WASHINGTON (CN) — Holding open the fiduciary-duty doors, the Supreme Court ruled Wednesday that participants in corporate retirement accounts can bring suits for account mismanagement within six years if they don’t remember reading the required disclosures.
The case stems from a suit Christopher Sulyma brought five years after he took a job at Intel and enrolled in a couple of the company’s retirement plans.
A doctor of experimental physics, Sulyma told the court that his money had been put into the wrong mix of investments and that plan participants were kept in the dark about decision making.
The retirement fund argued meanwhile that Sulyma had missed the three-year statute of limitations for filing suit under the Employee Retirement Income Security Act.
It said Sulyma received numerous emails about his plans and had access to a trove of information that would have revealed to him how his money was being invested early enough to have brought a timely claim.
A federal judge initially sided with Intel, but the Ninth Circuit reversed, holding that, because Sulyma had testified he did not remember reading the disclosures he received, there was enough dispute over relevant facts to prevent the court from deciding the issue on summary judgment.
Writing for the unanimous Supreme Court on Wednesday, Justice Samuel Alito said Sulyma should be entitled to a more generous six-year statute of limitations under ERISA.
“The question here is whether a plaintiff necessarily has ‘actual knowledge’ of the information contained in disclosures that he receives but does not read or cannot recall reading,” Alito wrote for the court. “We hold that he does not and therefore affirm.”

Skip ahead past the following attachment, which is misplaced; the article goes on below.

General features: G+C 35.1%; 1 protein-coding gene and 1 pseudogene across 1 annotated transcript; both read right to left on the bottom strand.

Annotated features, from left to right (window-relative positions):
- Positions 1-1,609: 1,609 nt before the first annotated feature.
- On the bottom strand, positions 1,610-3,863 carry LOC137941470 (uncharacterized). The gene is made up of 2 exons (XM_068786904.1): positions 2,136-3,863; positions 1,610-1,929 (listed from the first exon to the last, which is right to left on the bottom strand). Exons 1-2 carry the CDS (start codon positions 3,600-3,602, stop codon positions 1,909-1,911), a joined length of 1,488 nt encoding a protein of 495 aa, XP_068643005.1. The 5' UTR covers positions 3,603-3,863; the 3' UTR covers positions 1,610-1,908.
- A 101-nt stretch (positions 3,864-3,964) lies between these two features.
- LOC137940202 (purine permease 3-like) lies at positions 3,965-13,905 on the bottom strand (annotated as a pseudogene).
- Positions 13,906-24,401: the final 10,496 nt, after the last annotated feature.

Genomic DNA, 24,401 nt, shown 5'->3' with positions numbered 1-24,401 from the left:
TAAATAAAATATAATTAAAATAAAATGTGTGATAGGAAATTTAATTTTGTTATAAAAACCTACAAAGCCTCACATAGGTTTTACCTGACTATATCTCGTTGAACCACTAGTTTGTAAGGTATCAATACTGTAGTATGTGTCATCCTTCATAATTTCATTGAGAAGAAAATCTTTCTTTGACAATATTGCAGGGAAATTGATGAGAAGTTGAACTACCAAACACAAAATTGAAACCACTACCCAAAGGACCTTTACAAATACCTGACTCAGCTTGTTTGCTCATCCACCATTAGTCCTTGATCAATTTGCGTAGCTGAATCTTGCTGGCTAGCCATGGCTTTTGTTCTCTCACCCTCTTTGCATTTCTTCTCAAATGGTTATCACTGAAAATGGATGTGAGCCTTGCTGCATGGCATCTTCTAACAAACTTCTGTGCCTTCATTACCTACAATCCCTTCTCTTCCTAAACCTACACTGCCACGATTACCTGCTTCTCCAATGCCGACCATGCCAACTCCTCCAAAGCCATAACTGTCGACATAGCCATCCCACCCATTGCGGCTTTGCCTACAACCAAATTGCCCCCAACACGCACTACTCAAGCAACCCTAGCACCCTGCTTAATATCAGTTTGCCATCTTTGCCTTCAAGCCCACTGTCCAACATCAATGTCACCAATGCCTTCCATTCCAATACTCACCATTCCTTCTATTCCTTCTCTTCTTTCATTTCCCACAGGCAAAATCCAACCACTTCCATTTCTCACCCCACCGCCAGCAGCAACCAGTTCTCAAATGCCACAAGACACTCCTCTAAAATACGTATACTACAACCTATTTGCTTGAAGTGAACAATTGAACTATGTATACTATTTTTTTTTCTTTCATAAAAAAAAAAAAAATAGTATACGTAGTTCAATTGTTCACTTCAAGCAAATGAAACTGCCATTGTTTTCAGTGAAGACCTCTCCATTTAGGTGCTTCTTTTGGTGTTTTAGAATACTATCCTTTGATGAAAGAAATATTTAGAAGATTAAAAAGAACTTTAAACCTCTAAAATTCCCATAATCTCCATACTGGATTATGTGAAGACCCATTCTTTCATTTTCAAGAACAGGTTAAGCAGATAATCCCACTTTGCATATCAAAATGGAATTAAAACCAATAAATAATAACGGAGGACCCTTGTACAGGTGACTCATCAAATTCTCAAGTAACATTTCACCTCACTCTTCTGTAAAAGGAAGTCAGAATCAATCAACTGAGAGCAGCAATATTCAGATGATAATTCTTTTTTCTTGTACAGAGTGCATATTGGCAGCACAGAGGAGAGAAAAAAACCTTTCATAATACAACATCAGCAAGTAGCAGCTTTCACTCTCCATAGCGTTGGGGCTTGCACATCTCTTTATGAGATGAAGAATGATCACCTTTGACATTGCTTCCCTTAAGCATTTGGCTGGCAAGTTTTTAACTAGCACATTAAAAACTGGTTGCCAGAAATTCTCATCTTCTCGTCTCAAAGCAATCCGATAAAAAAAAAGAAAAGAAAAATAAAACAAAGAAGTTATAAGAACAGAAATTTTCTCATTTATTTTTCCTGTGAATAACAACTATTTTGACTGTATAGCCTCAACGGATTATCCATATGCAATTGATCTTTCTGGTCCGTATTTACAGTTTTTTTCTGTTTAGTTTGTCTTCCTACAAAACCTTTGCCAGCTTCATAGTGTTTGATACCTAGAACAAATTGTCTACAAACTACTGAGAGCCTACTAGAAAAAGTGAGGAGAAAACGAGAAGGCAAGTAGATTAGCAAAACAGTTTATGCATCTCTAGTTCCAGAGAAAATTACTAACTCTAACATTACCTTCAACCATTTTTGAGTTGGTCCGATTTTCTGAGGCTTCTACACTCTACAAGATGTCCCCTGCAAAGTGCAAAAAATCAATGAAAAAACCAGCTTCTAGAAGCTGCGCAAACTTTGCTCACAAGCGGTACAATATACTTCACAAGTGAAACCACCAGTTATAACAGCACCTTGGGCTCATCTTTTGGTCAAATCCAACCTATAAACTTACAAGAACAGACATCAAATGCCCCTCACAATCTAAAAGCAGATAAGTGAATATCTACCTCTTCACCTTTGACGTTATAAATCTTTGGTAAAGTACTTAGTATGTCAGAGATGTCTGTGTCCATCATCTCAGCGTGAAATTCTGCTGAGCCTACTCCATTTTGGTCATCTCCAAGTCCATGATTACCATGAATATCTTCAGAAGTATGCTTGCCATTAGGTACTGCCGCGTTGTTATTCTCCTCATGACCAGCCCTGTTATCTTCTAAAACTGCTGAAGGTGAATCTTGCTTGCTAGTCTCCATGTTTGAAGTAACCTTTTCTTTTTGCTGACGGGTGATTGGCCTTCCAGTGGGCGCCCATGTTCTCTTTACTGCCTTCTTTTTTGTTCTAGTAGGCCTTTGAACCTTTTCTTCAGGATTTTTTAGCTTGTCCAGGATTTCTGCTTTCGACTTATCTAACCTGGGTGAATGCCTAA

Alito called it clear that the law’s use of the term “actual knowledge” means Congress intended to start the clock only when someone is actually aware of the details that make up the base of their claims.
Sulyma’s attorney Matthew Wessler praised the court’s decision as refusing “to water down the critical safeguards” of ERISA.
“Today, the Supreme Court handed an important win to workers around the country,” the Gupta Wessler lawyer said. “The court unanimously held that ERISA fiduciaries — those entrusted with an unyielding duty to protect and safeguard retirement investments — cannot escape their obligations by relying on dense and often impenetrable financial disclosures to cut in the half the time workers and retirees have to bring their claims under ERISA.”
Donald Verrilli, an attorney with the firm Mungar Tolles & Olson who represents the retirement plans, did not immediately return a request for comment on the decision.